By Philip Cohen
University of Maryland
It is quite likely that the economic crisis both caused some divorces and prevented some divorces. However, the balance of the evidence suggests it prevented more than it caused. I would not read this as good news for marriage and families, however, because there may be negative consequences for people who want to part but cannot divorce because of economic constraints. The enforced wait could simply prolong or exacerbate marital stress and family conflict, rather than saving or restoring a happy marriage.
In the wake of several news reports claiming that a falling divorce rate was the “silver lining” around the clouds of the Great Recession, I analyzed divorce patterns using the American Community Survey (ACS) from 2008 to 2011 to look for evidence of whether the economic crisis had increased or decreased the divorce rate. On the one hand, economic stress, job loss, and home foreclosure tend to be associated with marital tension and thus might be expected to increase the number of divorces. On the other hand, divorce is expensive, especially the cost of establishing a new household, and people who can’t sell their homes, or who have suffered a job loss, might not be able to manage a divorce and thus end up postponing or foregoing it.
My research shows that the divorce rate fell from 20.9 per 1,000 married women in 2008 to 19.5 in 2009, before rebounding to 19.8 in 2010 and 2011. It is not immediately clear that this was a response to the recession, because divorce rates had been falling for several years prior to the economic crisis. By looking at demographic predictors of divorce, however – age, duration of marriage, number of times married, education, race/ethnicity, and nativity – I was able to determine how many divorces would have been expected in 2009-2011 absent the crisis. From this, I calculated that the crisis had indeed provoked a drop in total divorces, resulting in about four percent — or about 150,000 – fewer divorces than would have been expected to occur in those three years. On the other hand, I found some evidence of a partial counter-trend, with divorce rates increasing in states with higher home foreclosure rates.
Since my original analysis was published, the 2012 ACS has been released, showing a continued increase in the divorce rate, up to 20.0 per 1,000 married women. The supports the idea that the 2009 drop was a one-time event tied to the recession.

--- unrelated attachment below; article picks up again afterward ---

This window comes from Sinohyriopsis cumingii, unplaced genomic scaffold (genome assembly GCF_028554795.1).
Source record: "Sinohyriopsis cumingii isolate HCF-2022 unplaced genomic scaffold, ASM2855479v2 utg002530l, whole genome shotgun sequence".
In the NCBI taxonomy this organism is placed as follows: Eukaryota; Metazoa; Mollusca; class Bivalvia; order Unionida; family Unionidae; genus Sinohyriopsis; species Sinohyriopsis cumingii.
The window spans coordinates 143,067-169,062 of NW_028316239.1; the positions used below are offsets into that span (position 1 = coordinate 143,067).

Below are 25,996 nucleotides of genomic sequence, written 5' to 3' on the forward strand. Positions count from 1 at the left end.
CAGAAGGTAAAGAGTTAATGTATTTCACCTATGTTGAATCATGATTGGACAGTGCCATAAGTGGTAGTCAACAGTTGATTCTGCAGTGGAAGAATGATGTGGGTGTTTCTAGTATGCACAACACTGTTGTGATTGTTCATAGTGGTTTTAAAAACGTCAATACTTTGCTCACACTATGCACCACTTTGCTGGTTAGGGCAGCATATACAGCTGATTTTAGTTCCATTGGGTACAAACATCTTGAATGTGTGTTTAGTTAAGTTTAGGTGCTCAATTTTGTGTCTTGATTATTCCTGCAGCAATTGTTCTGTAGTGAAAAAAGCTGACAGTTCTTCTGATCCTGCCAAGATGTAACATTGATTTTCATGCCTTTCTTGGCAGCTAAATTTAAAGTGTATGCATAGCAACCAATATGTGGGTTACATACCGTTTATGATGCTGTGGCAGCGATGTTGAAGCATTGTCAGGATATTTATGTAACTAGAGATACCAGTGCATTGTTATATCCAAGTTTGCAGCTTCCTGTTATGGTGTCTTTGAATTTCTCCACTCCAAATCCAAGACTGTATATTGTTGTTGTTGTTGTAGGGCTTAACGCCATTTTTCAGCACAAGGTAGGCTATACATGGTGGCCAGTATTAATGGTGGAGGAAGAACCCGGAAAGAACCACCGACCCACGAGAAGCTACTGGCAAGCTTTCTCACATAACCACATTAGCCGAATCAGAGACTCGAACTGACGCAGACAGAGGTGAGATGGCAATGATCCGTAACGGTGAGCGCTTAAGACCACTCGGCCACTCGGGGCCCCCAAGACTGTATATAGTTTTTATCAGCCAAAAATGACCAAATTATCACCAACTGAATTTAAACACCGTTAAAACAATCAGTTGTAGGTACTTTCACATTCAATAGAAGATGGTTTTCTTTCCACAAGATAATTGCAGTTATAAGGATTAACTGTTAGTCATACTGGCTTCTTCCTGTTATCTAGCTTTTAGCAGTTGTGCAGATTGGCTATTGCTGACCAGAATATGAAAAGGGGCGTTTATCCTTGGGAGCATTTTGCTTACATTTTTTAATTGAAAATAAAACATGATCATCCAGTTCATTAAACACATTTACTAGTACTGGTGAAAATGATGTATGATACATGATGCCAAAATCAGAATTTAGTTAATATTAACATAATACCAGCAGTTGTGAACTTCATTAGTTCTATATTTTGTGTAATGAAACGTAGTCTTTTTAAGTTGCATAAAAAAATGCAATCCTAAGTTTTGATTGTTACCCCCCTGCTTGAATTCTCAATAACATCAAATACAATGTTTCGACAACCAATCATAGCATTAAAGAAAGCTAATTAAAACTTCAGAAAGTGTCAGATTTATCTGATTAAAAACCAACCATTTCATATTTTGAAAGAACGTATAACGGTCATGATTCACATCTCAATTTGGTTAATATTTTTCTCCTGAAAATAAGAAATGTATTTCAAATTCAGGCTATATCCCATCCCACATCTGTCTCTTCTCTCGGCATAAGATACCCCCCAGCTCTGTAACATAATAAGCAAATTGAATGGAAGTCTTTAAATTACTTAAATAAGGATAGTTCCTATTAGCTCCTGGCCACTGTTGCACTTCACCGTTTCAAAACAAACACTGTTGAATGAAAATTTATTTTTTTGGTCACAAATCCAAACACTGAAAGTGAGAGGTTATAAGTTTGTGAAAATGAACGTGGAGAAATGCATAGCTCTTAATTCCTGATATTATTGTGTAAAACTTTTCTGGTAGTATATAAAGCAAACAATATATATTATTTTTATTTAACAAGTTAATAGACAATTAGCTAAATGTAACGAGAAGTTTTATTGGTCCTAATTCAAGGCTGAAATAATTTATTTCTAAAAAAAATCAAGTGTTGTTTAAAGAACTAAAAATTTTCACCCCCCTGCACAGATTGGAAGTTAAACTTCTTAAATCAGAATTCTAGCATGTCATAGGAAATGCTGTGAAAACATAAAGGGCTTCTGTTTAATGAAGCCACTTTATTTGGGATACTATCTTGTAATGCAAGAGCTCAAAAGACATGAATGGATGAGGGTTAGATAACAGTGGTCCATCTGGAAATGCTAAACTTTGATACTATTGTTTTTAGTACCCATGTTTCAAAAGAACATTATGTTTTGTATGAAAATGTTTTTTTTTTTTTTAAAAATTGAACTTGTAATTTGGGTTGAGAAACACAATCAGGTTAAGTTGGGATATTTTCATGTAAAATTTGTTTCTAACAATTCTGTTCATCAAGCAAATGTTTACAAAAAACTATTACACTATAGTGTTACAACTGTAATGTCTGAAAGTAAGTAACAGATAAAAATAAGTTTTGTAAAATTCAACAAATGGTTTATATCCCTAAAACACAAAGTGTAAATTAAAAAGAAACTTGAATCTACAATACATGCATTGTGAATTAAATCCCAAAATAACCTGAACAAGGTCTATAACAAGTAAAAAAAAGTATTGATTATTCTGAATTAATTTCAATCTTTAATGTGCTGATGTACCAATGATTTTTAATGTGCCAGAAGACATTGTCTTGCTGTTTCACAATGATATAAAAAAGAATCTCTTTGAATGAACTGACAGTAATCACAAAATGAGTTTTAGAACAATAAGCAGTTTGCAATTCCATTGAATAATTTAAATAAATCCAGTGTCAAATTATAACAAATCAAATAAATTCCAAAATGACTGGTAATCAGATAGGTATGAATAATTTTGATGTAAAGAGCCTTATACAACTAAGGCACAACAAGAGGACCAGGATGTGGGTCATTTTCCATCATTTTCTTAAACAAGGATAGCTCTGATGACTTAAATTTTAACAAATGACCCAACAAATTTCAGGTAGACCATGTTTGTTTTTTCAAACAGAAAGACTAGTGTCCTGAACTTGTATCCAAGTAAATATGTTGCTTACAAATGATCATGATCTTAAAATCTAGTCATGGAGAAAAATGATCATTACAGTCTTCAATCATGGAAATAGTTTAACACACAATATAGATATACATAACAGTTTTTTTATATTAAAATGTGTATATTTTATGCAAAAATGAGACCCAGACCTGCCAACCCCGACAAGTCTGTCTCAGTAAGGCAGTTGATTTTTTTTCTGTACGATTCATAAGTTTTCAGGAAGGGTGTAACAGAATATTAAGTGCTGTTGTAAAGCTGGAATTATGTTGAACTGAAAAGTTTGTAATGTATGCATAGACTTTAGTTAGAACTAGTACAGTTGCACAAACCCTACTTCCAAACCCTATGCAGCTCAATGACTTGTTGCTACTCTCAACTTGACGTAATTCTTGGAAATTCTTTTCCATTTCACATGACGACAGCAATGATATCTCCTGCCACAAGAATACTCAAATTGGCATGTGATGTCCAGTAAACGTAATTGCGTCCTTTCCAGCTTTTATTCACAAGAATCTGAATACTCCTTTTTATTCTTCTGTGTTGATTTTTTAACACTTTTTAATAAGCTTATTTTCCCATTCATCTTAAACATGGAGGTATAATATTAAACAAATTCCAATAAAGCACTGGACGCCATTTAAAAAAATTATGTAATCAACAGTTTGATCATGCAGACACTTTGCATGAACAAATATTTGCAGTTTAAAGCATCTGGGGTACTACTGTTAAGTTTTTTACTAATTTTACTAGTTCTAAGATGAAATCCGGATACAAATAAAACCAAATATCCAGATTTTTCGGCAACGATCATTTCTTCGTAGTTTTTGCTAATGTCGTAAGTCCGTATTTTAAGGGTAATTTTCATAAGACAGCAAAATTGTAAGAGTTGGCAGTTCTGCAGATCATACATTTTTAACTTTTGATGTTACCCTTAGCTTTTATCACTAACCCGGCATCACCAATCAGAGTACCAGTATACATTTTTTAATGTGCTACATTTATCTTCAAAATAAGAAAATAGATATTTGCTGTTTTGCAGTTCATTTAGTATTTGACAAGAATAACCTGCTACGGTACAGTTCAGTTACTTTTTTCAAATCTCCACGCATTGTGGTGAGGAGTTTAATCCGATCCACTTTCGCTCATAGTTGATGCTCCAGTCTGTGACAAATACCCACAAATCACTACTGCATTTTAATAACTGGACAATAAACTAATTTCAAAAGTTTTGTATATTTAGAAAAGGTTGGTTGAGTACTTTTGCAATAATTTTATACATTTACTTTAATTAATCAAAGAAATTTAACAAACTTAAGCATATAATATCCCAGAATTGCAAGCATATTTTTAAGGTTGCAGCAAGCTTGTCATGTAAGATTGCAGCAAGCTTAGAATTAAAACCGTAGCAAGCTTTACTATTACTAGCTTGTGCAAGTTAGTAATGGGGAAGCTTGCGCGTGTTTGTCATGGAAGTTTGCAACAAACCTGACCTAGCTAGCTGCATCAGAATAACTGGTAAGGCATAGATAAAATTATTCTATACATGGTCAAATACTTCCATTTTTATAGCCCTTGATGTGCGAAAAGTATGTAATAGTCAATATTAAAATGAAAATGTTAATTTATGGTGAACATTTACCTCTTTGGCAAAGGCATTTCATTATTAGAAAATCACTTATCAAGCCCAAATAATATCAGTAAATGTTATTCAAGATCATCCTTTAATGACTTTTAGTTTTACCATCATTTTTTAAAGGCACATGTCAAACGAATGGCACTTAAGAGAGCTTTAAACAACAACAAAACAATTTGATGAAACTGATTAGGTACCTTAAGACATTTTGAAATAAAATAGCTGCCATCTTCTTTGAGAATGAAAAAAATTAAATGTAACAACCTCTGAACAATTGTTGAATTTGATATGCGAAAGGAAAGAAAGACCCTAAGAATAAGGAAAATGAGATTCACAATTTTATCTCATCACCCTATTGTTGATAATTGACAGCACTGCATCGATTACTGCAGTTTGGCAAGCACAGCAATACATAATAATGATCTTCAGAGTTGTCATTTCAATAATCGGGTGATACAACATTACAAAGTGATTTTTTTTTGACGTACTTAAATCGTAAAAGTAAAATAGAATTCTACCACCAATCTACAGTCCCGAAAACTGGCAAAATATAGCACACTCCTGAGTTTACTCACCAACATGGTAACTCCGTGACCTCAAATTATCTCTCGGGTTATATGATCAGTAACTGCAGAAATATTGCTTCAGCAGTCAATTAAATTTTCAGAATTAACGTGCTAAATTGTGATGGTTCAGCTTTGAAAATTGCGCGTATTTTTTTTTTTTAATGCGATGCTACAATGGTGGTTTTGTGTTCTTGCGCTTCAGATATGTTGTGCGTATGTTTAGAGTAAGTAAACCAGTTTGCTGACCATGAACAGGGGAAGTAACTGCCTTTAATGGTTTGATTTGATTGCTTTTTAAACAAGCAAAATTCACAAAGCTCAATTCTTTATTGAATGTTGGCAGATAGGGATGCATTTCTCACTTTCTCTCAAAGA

In summary, it is quite likely that the economic crisis both caused some divorces and prevented some divorces. However, the balance of the evidence suggests it prevented more than it caused. I would not read this as good news for marriage and families, however, because there may be negative consequences for people who want to part but cannot divorce because of economic constraints. The enforced wait could simply prolong or exacerbate marital stress and family conflict, rather than saving or restoring a happy marriage.
Assessing the impact of the recession on the marriage rate is more complicated. The American Community Survey shows an increase in the number of marriages in 2012, and also an increase in the marriage rate per 1,000 unmarried women. That’s just a one year uptick, but it’s consistent with the possibility that the recession held down marriages just as it held down divorces, and that some postponed marriages may now take place. However, we don’t have the NCHS vital statistics numbers for 2012 yet, and as of 2011 they still show a decline.
For births, the big story is the drop in birth rates during the recession for almost all women. On average, the drop in birth rates has been steeper for single women, and their birth rates haven’t bottomed out yet, while married women’s birth rates started edging back up in 2011 and 2012. As a result, unmarried births peaked at 41.0 percent of all births in 2009, and have since slipped to 40.7 percent. It’s a tiny drop, but after increasing for several decades, three straight years of no increase in the share of births to unmarried women is certainly interesting news.
Just as interesting is the difference in birth trends for unmarried women under 35 and unmarried women aged 35-44. The birth rate for unmarried women under age 35 has now fallen every year since 2007. But the non-marital birth rate for women aged 35-39 was seven percent higher in 2012 than in 2007, while the non-marital birth rate for women aged 40-44 was 29 percent higher.
For Further Information
Philip N. Cohen, Professor of Sociology
University of Maryland, College Park
Email: firstname.lastname@example.org; phone: 301-405-6414